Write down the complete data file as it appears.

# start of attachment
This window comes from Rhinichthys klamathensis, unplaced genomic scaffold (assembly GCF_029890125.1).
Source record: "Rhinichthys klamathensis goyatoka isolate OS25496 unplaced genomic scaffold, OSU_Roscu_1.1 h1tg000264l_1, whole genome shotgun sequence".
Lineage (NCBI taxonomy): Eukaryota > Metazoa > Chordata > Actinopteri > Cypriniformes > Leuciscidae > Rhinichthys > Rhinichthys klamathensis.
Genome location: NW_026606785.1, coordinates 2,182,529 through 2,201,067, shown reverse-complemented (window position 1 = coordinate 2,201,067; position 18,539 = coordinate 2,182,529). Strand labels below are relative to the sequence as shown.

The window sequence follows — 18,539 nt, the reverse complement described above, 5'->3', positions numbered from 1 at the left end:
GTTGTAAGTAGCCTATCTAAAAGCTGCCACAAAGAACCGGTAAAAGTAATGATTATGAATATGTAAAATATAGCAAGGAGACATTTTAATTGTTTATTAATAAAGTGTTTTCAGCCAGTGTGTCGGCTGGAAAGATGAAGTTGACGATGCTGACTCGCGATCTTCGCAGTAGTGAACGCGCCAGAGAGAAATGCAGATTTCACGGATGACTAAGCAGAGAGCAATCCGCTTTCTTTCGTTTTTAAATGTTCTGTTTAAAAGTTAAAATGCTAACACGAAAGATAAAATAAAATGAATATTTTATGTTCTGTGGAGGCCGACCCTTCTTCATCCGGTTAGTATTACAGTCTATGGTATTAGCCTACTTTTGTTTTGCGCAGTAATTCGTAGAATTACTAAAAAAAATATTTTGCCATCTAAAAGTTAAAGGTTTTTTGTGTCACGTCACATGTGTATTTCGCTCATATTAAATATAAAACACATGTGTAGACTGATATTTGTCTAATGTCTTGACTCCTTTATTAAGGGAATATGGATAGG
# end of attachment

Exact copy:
This window comes from Rhinichthys klamathensis, unplaced genomic scaffold (assembly GCF_029890125.1).
Source record: "Rhinichthys klamathensis goyatoka isolate OS25496 unplaced genomic scaffold, OSU_Roscu_1.1 h1tg000264l_1, whole genome shotgun sequence".
Lineage (NCBI taxonomy): Eukaryota > Metazoa > Chordata > Actinopteri > Cypriniformes > Leuciscidae > Rhinichthys > Rhinichthys klamathensis.
Genome location: NW_026606785.1, coordinates 2,182,529 through 2,201,067, shown reverse-complemented (window position 1 = coordinate 2,201,067; position 18,539 = coordinate 2,182,529). Strand labels below are relative to the sequence as shown.

The window sequence follows — 18,539 nt, the reverse complement described above, 5'->3', positions numbered from 1 at the left end:
GTTGTAAGTAGCCTATCTAAAAGCTGCCACAAAGAACCGGTAAAAGTAATGATTATGAATATGTAAAATATAGCAAGGAGACATTTTAATTGTTTATTAATAAAGTGTTTTCAGCCAGTGTGTCGGCTGGAAAGATGAAGTTGACGATGCTGACTCGCGATCTTCGCAGTAGTGAACGCGCCAGAGAGAAATGCAGATTTCACGGATGACTAAGCAGAGAGCAATCCGCTTTCTTTCGTTTTTAAATGTTCTGTTTAAAAGTTAAAATGCTAACACGAAAGATAAAATAAAATGAATATTTTATGTTCTGTGGAGGCCGACCCTTCTTCATCCGGTTAGTATTACAGTCTATGGTATTAGCCTACTTTTGTTTTGCGCAGTAATTCGTAGAATTACTAAAAAAAATATTTTGCCATCTAAAAGTTAAAGGTTTTTTGTGTCACGTCACATGTGTATTTCGCTCATATTAAATATAAAACACATGTGTAGACTGATATTTGTCTAATGTCTTGACTCCTTTATTAAGGGAATATGGATAGG